“Poetic cityscapes,” “urban landscapes.” These terms were inspired to describe, categorize and conjure the mesmerizing works of the painter Xu Jianguo. Cities are turned into poetry through a delicate ink-laden brush that brings into being the physical features and realities of actual cities, easily recognizable by their topography and landmarks, within an aura of traditional, invariably Song-period, Chinese landscape painting.
In the present work, of ancient Chinese round fan format, a favorite vehicle of the artist, London’s landscape of iconic architectural structures stretches on the horizon, viewed from Waterloo Bridge in the foreground, through a tracery of Golden Jubilee Bridge’s steel cables. The Thames is turned into a memory of water and waves created by the 13th-century Southern Song painter Ma Yuan, who devoted an entire album of paintings to portraits of waves exclusively, and whose ghosts are seen in the rippling Thames. Whereas the mists rising over the water beyond the bridge are further nods to Southern Song imagery here there is a chill in the fog-laden air as clouds roil overhead, with the promise of a deepening winter.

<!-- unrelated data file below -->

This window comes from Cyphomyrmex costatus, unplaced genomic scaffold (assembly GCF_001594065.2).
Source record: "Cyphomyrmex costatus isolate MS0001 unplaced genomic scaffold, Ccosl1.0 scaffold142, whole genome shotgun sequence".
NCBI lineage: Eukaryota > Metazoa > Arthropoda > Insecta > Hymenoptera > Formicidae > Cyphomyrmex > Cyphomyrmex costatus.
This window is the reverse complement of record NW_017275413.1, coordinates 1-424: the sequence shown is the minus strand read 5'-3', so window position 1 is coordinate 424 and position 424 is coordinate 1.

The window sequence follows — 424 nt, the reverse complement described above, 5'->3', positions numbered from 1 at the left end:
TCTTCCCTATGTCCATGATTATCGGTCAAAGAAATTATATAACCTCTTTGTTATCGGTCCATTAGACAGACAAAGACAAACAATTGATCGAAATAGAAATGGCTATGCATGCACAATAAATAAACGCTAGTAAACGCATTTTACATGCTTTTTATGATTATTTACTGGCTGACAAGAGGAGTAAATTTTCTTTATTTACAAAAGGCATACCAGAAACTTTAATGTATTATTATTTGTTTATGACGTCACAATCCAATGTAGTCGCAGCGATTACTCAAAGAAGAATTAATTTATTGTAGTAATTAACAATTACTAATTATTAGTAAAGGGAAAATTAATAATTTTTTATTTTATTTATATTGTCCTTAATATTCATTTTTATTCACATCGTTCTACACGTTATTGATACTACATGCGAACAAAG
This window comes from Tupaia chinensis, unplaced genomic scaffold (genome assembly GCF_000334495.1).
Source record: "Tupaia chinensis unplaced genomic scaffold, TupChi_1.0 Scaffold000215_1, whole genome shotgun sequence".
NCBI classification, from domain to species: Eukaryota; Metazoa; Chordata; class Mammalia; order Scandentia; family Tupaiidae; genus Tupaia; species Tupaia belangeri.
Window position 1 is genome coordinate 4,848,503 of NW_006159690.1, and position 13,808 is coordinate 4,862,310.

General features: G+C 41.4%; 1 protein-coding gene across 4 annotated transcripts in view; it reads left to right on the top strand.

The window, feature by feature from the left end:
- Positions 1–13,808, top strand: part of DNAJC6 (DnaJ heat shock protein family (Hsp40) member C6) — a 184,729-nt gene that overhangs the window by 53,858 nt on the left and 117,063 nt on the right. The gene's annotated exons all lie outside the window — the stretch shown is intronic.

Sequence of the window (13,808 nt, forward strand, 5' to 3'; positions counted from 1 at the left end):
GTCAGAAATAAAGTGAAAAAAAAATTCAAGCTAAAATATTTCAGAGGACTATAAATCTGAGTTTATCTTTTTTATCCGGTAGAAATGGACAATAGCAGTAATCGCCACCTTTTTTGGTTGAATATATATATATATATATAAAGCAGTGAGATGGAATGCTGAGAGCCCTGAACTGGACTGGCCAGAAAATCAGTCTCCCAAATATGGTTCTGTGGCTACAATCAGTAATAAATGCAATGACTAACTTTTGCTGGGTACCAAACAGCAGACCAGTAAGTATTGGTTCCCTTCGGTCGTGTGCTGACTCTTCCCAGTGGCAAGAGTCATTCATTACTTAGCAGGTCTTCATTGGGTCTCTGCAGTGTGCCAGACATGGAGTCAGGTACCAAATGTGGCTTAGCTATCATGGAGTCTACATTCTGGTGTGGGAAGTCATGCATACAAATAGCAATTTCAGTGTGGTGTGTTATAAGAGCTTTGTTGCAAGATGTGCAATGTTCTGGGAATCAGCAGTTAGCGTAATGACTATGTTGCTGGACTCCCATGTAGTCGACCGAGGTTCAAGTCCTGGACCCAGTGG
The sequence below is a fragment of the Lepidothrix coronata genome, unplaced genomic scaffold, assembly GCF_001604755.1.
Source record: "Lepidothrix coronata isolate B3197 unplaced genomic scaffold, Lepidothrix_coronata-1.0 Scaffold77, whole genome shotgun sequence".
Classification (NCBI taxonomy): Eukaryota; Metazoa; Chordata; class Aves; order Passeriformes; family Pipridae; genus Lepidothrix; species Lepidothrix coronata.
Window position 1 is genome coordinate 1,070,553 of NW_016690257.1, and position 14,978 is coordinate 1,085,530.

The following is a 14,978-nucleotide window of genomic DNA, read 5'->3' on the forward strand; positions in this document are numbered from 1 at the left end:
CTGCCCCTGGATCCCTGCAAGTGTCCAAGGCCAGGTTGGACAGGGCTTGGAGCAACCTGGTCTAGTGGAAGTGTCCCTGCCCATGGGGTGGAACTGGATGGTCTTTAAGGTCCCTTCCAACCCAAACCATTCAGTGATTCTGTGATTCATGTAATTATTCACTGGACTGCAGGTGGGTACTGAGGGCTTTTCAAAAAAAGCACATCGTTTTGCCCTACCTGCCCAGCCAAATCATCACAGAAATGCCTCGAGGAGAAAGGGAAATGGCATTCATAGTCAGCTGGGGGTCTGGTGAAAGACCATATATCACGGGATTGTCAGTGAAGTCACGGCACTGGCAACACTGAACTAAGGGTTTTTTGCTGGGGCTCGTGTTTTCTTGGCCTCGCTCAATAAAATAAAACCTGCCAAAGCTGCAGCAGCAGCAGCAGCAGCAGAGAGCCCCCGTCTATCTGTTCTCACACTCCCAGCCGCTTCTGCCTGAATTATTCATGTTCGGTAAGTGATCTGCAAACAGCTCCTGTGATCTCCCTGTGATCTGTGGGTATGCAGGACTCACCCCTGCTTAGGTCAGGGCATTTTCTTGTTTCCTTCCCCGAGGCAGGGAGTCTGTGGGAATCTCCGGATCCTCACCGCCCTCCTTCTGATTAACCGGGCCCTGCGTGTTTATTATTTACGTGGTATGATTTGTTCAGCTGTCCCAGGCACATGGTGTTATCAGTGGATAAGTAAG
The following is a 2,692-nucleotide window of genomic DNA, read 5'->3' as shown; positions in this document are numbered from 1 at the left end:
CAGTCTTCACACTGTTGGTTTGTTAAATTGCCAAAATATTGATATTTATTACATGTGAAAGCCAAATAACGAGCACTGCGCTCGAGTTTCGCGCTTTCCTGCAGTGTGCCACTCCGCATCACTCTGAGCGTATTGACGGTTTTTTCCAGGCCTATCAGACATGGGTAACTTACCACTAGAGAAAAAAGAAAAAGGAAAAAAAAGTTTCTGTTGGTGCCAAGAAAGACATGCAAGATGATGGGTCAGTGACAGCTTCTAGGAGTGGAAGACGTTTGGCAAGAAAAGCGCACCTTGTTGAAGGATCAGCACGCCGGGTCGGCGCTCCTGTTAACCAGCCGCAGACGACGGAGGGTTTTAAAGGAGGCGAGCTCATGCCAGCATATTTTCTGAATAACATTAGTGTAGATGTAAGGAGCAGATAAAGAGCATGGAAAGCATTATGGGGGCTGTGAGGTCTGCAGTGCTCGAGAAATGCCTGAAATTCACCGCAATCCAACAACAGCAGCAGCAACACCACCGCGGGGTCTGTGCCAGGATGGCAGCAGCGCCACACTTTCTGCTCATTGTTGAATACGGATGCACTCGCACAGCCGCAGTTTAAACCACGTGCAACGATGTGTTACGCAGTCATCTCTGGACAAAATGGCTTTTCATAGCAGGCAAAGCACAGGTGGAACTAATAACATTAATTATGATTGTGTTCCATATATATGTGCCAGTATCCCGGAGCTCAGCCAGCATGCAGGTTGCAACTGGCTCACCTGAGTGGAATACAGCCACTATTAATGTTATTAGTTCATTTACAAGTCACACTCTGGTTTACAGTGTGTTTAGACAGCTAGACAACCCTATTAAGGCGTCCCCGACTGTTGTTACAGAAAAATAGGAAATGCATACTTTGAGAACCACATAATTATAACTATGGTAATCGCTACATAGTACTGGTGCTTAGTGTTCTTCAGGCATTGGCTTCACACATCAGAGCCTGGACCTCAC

Ma Yuan and his contemporaries at the Southern Song court in Hangzhou rejoiced in memorializing the magical scenery of their city’s West Lake, which included such edifices as the Leifeng Pagoda and the causeway forming a path across the lake. If Waterloo Bridge in the painting brings to mind West Lake’s causeway, or the tower of Westminster Abbey or Big Ben in the distance remind us of the great Leifeng Pagoda, it is surely not coincidental. However, unlike Ma Yuan’s gracious capital, the city of Hangzhou today is a sprawling urban center, appearing more and more like its contemporary Western counterparts and less and less like the romantic Hangzhou of yore.
Hong Kong, Shanghai, and Guangzhou are well known as subjects of Xu’s musings, which are imbued, as his present tributes to London, with Dureresque precision, delicacy and complexity. Xu’s paintings are indeed sometimes more reminiscent of European engravings than Chinese paintings produced in ink on silk. On more than one level then, Xu brings East and West together in a single gem-like work.
Xu was born in Shanghai in 1951 and as a child received instruction in traditional Chinese panting and calligraphy from the scholar-artist Ye Zhihao (1913-1988). Xu graduated from the Shanghai Theatre Academy with a major in art and by 1984 was in the United States where he had been given a scholarship at Bard College, receiving a Master of Fine Arts degree in 1987. His solid foundation in traditional Chinese painting, combined with an abiding interest in worldwide arts and culture and a distinctively creative and searching mind, has led to his unique world of “poetic cityscapes,” of “urban landscapes.” Xu has exhibited in mainland China and Hong Kong, Taiwan, England and the United States and presently lives and continues his creative journey in New York.